A look at this week's college football scene. For more, check out sports.tampabay.com.
If the worst that can be said of a program is it played poorly in the past two national championship games, then that program has few problems. If 11 victories, a Top-5 ranking and yet another triumphant BCS appearance is considered a down year, life is good for that program. This is where Ohio State and Southern Cal currently reside, at the very top of the college football food chain. When the No. 1 Trojans and No. 5 Buckeyes meet today at the Los Angeles Coliseum, an argument could be made that it's a matchup of the top programs of this decade. "Anyone can have one or two good recruiting years or a year when the schedule falls into place," Hall of Fame coach and ESPN analyst Lou Holtz said. "But to be consistently excellent takes great leadership and commitment." Since Pete Carroll took over in 2001, the Trojans are 77-14. Six losses came in that first season. The next six seasons were spectacular. Each ended with a Pac-10 title, Bowl Championship Series appearance and Top-5 ranking. The Trojans won national championships in 2003 (Associated Press only) and 2004, and only Vince Young's performance of a lifetime for Texas kept them from a third in '05. Jim Tressel became Buckeyes coach the same year Carroll took over Southern Cal. He and the Buckeyes have since left Michigan and the rest of the Big Ten in the dust. Ohio State is 75-16 under Tressel, won a national title in 2002 and is trying to become the first team to win three straight outright Big Ten championships.
"He has a ball security problem, not a fumbling problem."
Tennessee coach Phillip Fulmer on running back Arian Foster, who had the pivotal fumble in a loss to Penn State in the Jan. 1, 2007, Outback Bowl, above, and another in the season-opening loss to UCLA
An ode to Bo?
For those in and around the Michigan program who were offended and/or motivated by his "To hell with Michigan" comment in the spring, Notre Dame coach Charlie Weis offered this response: Get it?
"Anyone who is a Michigan fan should know and understand that that comment pays respect to Bo (Schembechler, right) and his mentality when playing an opponent," Weis said Tuesday. "So take it for what it's worth. But I think that's a very respectful comment toward Coach Bo's 'To hell with Notre Dame.' "
The Schembechler quip was one of the late Michigan coach's responses to matters relating to the Irish. As for current events, though, Michigan defensive end Tim Jamison said Weis' comment is "plastered" on the Wolverines' training room wall.
Tables turn on Spurrier
In Year 4 of the wait for Steve Spurrier and the Cock 'n' Fire, here is where South Carolina's program stands:
• Spurrier is 22-17 overall, 11-14 against the SEC and 5-9 against ranked opponents. The Gamecocks have lost six of their past seven dating to 2007, a stretch Spurrier has not endured since his first year at Duke 21 years ago.
• An offense ranked just No. 8 in the conference last season is currently 10th after South Carolina's 1-1 start. Spurrier is 1-2 against hated Clemson. And somehow, he is now 2-2 against compliant Vanderbilt after a seven-point upset last week. That made it two straight losses to Vandy, which Spurrier teams had beaten 14 straight times.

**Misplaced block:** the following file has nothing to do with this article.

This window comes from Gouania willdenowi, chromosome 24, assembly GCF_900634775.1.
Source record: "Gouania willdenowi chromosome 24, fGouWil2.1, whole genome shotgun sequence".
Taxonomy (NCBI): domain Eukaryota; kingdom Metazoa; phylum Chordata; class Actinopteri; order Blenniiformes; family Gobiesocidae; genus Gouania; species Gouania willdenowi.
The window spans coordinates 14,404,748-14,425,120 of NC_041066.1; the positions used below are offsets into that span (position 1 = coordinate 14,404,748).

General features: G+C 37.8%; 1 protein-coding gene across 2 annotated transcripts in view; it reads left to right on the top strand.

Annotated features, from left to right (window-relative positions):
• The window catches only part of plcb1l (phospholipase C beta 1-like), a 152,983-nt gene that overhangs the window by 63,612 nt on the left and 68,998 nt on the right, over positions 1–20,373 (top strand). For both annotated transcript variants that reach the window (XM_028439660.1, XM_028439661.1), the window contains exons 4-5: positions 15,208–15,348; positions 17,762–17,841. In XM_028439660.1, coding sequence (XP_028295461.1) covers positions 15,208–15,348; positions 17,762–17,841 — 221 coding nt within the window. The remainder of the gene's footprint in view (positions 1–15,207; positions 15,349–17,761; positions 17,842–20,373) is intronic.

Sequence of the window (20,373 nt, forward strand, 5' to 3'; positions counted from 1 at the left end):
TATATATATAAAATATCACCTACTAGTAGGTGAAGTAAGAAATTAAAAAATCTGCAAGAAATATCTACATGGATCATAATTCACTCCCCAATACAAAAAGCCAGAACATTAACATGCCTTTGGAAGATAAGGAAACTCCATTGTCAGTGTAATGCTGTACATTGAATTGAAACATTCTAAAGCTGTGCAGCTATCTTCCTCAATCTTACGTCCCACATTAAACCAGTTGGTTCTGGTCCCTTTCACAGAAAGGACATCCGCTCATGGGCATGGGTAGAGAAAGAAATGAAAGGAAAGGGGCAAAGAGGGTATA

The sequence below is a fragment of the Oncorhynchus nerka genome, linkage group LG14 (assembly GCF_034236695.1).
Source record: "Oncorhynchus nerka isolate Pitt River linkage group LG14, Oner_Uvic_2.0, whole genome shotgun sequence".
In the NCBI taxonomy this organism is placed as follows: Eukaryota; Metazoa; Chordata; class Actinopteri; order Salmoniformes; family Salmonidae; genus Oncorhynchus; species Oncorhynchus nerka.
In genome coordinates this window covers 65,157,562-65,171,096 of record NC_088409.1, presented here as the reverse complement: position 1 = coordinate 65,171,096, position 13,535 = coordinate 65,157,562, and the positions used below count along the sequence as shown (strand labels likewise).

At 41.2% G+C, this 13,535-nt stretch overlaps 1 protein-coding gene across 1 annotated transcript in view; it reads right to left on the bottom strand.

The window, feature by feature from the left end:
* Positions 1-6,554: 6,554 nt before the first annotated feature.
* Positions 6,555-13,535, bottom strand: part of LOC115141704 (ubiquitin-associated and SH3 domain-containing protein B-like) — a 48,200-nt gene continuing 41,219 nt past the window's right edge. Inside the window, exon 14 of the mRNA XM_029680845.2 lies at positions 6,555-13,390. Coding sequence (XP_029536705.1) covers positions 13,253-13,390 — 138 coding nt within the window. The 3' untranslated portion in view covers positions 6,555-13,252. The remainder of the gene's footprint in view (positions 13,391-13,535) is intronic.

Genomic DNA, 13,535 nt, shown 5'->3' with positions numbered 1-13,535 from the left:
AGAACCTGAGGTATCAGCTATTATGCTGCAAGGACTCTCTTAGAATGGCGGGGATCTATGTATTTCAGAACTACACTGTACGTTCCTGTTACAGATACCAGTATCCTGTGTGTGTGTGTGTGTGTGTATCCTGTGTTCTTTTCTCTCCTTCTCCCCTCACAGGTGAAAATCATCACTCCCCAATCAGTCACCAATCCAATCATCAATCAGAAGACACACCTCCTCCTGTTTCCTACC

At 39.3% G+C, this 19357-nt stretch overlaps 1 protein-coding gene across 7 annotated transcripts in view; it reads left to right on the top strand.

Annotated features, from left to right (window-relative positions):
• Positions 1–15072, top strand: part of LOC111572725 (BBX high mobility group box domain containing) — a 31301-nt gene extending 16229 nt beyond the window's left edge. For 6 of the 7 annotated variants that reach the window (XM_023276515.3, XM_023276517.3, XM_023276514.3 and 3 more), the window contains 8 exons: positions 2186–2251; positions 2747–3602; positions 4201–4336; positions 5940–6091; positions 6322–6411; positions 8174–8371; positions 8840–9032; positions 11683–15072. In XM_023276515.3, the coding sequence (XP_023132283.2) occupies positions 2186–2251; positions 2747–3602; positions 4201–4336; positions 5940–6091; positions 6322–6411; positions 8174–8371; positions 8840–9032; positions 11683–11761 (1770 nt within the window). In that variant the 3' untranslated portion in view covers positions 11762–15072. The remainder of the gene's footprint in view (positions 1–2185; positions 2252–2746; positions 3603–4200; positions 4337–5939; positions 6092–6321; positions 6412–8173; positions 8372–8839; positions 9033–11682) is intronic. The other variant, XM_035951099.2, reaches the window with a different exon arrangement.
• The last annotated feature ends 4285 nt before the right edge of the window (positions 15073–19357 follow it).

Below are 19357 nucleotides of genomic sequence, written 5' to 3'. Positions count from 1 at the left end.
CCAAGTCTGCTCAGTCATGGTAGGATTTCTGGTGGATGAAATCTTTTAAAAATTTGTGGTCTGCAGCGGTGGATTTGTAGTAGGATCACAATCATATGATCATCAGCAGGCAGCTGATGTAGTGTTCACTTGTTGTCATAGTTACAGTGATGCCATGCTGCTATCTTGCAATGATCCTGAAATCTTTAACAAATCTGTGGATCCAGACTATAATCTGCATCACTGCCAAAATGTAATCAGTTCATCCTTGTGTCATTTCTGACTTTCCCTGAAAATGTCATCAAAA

"We think we know what we're doing," Spurrier said. "I still believe I'm a good coach, but we've got to coach this team a little better.
"Hopefully, we'll find a way to do that."
It was right around this week last year when it began to feel like old times again. The Gamecocks held Georgia to four field goals and won 16-12 in Athens on Sept. 8. Afterward, Spurrier, in classic Head Ball Coach form, said the result was not a "shock" and that, "It wasn't like they were some big, powerful team."
Since the Gamecocks crested at No. 6 in midseason of 2007, they have lost five straight conference games. Now comes Georgia, ranked second nationally. In its long history, South Carolina has never beaten a No. 2, much less a No. 1.
"They know how big a game this is," Spurrier said. "We got a lot of Georgia players on our team. They know what it is. Tennessee is a big game, too. Florida is a big game. … Vanderbilt's a big game."
East Carolina grabs spotlight
When Skip Holtz took over in Greenville in 2005, East Carolina had lost 22 of its previous 25 games, including 19 by double digits and seven by 33 or more. Now they Pirates are everyone's favorite story line. "It's great because it creates a buzz," said Holtz, who went 34-23 at I-AA Connecticut from 1994-98 before spending six seasons on his dad Lou's staff at South Carolina. "But as I told our players, the last two teams we played (Virginia Tech and West Virginia) both had ranks next to their name. We didn't, and we're 2-0. It doesn't mean anything to this point."
Doesn't stop anyone from projecting. Or else where's the fun?
The Pirates' final nonconference games are at N.C. State (where they won in 2006) on Sept. 20 and at Virginia (which they beat at home that same season) on Oct. 11. They avoid Conference USA West Division favorites Tulsa and Rice, and face Central Florida, likely for the East title, on Nov. 2 at Orlando.
Someone has to be the BCS buster. It has turned into a tradition. Boise State? East Carolina beat the Broncos in December's Hawaii Bowl. In today's C-USA opener, the Pirates are at Tulane, which opened with a 20-6 loss at Alabama. In November, the Pirates beat the Green Wave at home 35-12.
Information from the Associated Press, Atlanta Journal-Constitution, Chicago Tribune and Philadelphia Daily News was used in this report.